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22nd Padmalochan Bhuyan lecture delivered

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GUWAHATI, May 26 - Two great mythological woman characters, Sita and Draupadi, are the most revolutionary woman characters in the entire gamut of Assamese literature.

This was observed by Dr Karabi Deka Hazarika, retired dean of the Faculty of Arts and professor of Assamese at Dibrugarh University, while delivering the 22nd Padmalochan Bhuyan Memorial Lecture on the theme �Women in Assamese Literature� at the Sankaradeva Kalakshetra on Friday evening.

The function was presided over by Dr Bijoy Krishna Dev Sarma, mathematician and former Director of College Education, NEHU, Shillong.

Dr Hazarika dwelt at length on how deftly the Vaishnava poets and writers of Assam, especially Srimanta Sankaradeva, gave a lucid expression of the universal softer sentiments of womenfolk while portraying a correct picture of the rebellious characters of Sita and Draupadi against vicissitudes of their lives.

She also mentioned the portrayal of woman characters by modern Assamese writers, right from the days of Arunodoy. She said Assamese literature sprang from the edifice of lullabies and folk tales of the early centuries of the Christian era which bore eloquent testimony of the cries and agonies of women persecuted by centuries-old social injustice, sexual discrimination and other forms of exploitation and deprivation.

Dr Hazarika also referred to the most revolutionary voice of Chandraprabha Saikiani, who held aloft the banner of revolt against societal prejudices, exploitation, conservatism and hypocrisy heaped upon women. She also acknowledged the contributions of Emily Goldsmith and Subarna Goldsmith who appeared as pioneers of the first Assamese lyrics and flung open the doors of a literary odyssey for the succeeding groups of Assamese woman writers.

She also spoke about the role of the great Assamese journals such as Jonaki, Banhi, Usha, Awahan and Ramdhenu on the pages of which woman writers like Tarini Devi, Bishnupriya Devi, Swarnalata Baruah, Trailokeswari Devi Baruani, Nikunjalata Chaliha, Annada Devi Barkataki, Amritpriya Devi, Noorjahan Begum, Kamalaloya Kakati, Dhanada Saikiani, Hemalata Baruah, and many other woman writers upheld the cause of society in general and women in particular.

Dr Hazarika referred to how great woman writers like Nalinibala Devi, Dharmeswari Devi Baruani, Jamuneswari Khataniar and Bimala Baruani and several other woman poets enriched the domain of Assamese poetry through their brilliant contributions.

�A women�s journal, Ghar Jeuti, published in the 19th century and jointly edited by Kanaklata Chaliha and Kamalaloya Kakati, gave expression to the sentiments of the Assamese women of the time. In the decades that followed, Assamese literature was immensely benefited by the brilliant writings of a new band of competent woman writers among whom Nirmal Prabha Bardoloi and Mamoni Raisom Goswami, Preeti Baruah and Nirupoma Borgohain shone brilliantly,� she said.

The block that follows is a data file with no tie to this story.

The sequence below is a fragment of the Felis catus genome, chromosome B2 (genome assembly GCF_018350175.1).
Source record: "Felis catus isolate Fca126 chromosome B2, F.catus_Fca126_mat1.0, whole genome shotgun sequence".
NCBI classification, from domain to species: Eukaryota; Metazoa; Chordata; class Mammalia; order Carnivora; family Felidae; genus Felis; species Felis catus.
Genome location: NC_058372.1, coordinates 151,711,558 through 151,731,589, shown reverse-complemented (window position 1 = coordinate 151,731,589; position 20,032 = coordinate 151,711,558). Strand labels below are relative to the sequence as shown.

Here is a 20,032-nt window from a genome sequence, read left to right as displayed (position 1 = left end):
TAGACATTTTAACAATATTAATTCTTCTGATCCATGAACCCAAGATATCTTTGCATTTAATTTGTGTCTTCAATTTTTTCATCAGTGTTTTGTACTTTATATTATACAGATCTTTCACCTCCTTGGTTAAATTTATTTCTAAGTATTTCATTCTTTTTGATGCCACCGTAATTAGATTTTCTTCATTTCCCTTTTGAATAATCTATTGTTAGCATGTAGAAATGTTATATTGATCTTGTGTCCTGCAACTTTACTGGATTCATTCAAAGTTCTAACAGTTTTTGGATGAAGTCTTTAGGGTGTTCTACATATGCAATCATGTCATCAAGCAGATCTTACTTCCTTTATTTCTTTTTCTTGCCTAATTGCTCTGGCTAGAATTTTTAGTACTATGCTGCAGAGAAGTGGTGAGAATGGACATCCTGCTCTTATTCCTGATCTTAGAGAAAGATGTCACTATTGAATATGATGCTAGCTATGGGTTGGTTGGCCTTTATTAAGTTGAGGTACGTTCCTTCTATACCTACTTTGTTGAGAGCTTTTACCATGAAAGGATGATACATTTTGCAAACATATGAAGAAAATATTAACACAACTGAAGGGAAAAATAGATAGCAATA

Referring to the advanced modern era of Assamese literature, Dr Hazarika mentioned the writings of poet Amulya Baruah who created a sensation with his poems like Baishya and Kukur.

She described Hem Barua�s Mamatar Sithi as one of the finest expressions of the cries and agonies of deprived women. Navakanta Barua�s woman characters were wrapped in the coating of romantic splendour, she said. She also referred to Archana Puzari�s Sita, Toshaprabha Kalita�s Draupadi, Nirmalprabha Bardoloi�s Draupadi, and her own Suli Nabandhiba Jagyaseni as giving different expressions on an abused, traumatised and anguished Draupadi who was horrified at the abuses inflicted on her in the court of the Kauravas in the presence of nobles and common men.

She also mentioned the writings of Lutfa Hanoom Selima Begum, Anupama Basumatary, Meera Thakur and Sumitra Goswami, and commented on the deft expression of women�s sentiments in the trying moments of isolation and persecution.

Dr Kandarpa Kr Deka, VC of Srimanta Sankardev University, in his speech acknowledged the contributions of Eliza Brown, and a band of woman missionaries in promoting the cause of modern Assamese literature at its nascent stage. He pleaded for value-based writings in Assamese literature.

Speaking as the guest of honour, senior journalist DN Chakravartty said while woman writers and thinkers like Mary Wollstonecraft put the revolt of women as a permanent struggle of women against male domination, other sections led by Virginia Woolf pleaded for cooperation and harmonious joint struggle of men and women to uphold the cause of women�s emancipation and empowerment.

He also referred to the great role played by Indian thinkers and social reformers like Raja Ram Mohan Roy, Ishwar Chandra Vidyasagar, Swami Vivekananda, and observed that Mahatma Gandhi was the greatest emancipator of women.

Surjya Hazarika, vice president of Srimanta Kalakshetra Samaj and Paramananda Rajbongshi, president of the Asam Sahitya Sabha, also addressed the meeting.